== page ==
infra.


5
See Ralph U. Whitten, The Original Understanding of the Full Faith and Credit Clause and the
Defense of Marriage Act, 32 Creighton L. Rev. 255, 294-95 (1998) ([F]rom English law
through the ratification of the Constitution, the evidence is compelling that the first sentence of
the Full Faith and Credit Clause did not embody conflict of laws commands directing the states
to enforce the statutes, records, and judgments of other states, but merely to admit them into
evidence as full proof of their own existence and contents, with greater, nonevidentiary effect
left for Congress to provide or not as it chose.); David E. Engdahl, The Classic Rule of Faith
and Credit, 118 Yale L.J . 1584, 1588-89 (2009) ([T]he only provisions of federal law requiring
that any of the United States give effect (as distinguished from prima iency) to sister-state Acts,
Records, or judicial Proceedings are those provisions (if any) that Congress has legislatively
prescribed.).

6
See Ralph U. Whitten, Full Faith and Credit for Dummies, 38 Creighton L. Rev. 465, 466-67
(2005) (The evidence . . .indicates that the significant power being granted to the national
government in the clause was granted in the second sentence to Congress in the form of the
power to declare the effect that state statutes, records, and judgments had to be given in other
states.); Whitten, The Original Understanding, supra at 294 (The evidence from the
Constitutional Convention and the ratification period indicates that the first sentence of the Full
Faith and Credit Clause was thought to be unimportant . . . The significant provision of the
Clause was the second sentence, which gave Congress power to declare not only the manner of
roving, but also the effect of state public acts, records, and judicial proceedings.).
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3:13-cv-02351-JMC Date Filed 10/23/14 Entry Number 78-1 Page 38 of 45
A

The Full Faith and Credit Clause Does Not Support Causes of Action
Against State Officials

The Full Faith and Credit Clause only prescribes a rule by which courts, Federal and
state, are to be guided when a question arises in the progress of a pending suit as to the faith and
credit to be given by the court to the public acts, records, and judicial proceedings of a state other
than that in which the court is sitting. State of Minn. v. N. Sec. Co., 194 U.S. 48, 72 (1904). It
does not, in either its constitutional or statutory incarnations . . . give rise to an implied federal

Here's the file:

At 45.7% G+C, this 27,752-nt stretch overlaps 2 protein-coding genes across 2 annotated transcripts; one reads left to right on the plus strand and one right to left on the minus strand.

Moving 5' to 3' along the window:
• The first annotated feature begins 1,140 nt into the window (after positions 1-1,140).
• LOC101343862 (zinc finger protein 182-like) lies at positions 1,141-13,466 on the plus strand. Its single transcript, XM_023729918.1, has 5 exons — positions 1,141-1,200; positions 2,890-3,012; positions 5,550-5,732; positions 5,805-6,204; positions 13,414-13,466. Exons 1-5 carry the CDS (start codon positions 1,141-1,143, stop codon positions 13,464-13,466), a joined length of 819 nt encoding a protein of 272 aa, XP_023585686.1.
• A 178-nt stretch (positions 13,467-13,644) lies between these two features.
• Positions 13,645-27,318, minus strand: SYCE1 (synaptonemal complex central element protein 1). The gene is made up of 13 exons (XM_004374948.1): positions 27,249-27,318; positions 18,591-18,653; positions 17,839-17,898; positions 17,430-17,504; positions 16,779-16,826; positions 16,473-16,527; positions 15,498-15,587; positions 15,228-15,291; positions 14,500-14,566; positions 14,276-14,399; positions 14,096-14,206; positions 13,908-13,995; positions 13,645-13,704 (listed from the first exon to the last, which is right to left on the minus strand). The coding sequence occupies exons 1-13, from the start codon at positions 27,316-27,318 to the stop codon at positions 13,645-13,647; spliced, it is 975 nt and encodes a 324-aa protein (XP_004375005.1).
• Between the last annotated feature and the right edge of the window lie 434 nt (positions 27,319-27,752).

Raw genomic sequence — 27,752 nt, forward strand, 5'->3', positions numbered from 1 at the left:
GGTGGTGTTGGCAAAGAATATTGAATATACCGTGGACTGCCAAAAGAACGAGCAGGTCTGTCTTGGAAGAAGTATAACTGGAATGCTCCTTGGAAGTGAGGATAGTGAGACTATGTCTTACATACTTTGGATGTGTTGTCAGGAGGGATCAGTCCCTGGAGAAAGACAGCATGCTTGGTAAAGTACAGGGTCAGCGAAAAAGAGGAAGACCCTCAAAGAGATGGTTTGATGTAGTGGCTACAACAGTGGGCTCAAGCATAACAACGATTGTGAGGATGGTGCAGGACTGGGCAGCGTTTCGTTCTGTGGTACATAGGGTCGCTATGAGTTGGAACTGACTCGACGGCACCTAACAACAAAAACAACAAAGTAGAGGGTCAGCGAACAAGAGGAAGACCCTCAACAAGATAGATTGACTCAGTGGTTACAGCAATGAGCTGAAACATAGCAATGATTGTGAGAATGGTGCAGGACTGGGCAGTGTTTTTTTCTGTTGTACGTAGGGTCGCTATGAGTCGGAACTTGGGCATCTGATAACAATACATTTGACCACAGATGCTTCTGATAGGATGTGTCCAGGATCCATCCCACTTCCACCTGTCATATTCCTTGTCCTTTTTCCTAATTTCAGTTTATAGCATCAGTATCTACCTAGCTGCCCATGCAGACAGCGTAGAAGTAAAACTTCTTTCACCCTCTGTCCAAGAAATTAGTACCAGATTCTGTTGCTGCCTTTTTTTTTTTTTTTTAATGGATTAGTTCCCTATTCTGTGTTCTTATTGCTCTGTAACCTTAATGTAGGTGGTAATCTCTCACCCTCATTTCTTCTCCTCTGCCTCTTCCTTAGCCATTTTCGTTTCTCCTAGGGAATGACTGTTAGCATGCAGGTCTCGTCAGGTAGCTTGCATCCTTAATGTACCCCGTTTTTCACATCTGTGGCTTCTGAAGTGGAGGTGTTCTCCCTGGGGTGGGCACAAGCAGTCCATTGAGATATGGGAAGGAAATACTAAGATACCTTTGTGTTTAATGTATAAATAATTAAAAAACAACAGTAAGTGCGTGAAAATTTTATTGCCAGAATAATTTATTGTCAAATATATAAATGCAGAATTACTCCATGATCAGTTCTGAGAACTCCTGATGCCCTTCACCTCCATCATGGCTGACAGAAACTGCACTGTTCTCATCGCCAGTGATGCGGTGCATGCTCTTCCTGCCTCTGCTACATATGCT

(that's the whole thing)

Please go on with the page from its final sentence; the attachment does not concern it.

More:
cause of action. Thompson v. Thompson, 484 U.S. 174, 182 (1988). Myriad courts have
recognized and applied in practice this limitation. Therefore, any claim brought pursuant to the
Full Faith and Credit Clause against state officials in their official capacities necessarily lacks
any constitutional or statutory predicate and is subject to dismissal. See Adar, supra at 151-52.
Accordingly, the instant claim against the Defendants should be dismissed under this Clause.

B

Current and Controlling Supreme Court Jurisprudence
on the Full Faith and Credit Clause Makes Clear that the Clause does not require
Application of Statutes of Other States

The Supreme Court long ago recognized and explained the necessary distinction between
judgments and acts, or statutes, with respect to the application of the Full Faith and Credit
Clause. Indeed, in Alaska Packers Association v. Industrial Accident Commission, 294 U.S. 532,
546 (1935), the Court recognized that there are some limitations upon the extent to which a
state will be required by the full faith and credit clause to enforce even the judgment of another
state, in contravention of its own statutes or policy. But with respect to statutes, the solicitude
for sovereignty is even more pressing, because a rigid and literal enforcement of the full faith
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and credit clause, without regard to the statute of the forum, would lead to the absurd result that,
wherever the conflict arises, the statute of each state must be enforced in the courts of the other,
but cannot be in its own. Id. at 547. In Pacific Employers Insurance Company v. Industrial
Accident Commission of State of California, 306 U.S. 493, 501 (1939), the Court reaffirmed that
the full faith and credit clause is not a means for compelling a state to substitute the statutes of
other states for its own statutes dealing with a subject matter concerning which it is competent to
legislate. Thus statutes, as opposed to judgments, receive radically different treatment. Myriad
cases, decided by the Court up to the present day, establish and confirm this proposition.
In Allstate Insurance Company v. Hague, 449 U.S. 302 (1981), the Court held that the
Full Faith and Credit Clause was not violated by the application of Minnesota law to permit
stacking in an insurance action brought pursuant to a motorcycle accident culminating in a
fatality, even though the insurance policy in question was issued in Wisconsin, the accident in
question occurred in Wisconsin, and all parties were Wisconsin residents at the time of the
accident.
In Sun Oil Co. v. Wortman, 486 U.S. 717 (1988) the Court affirmed that the application
by a Kansas court of its own statute of limitations, to claims arising under the substantive law of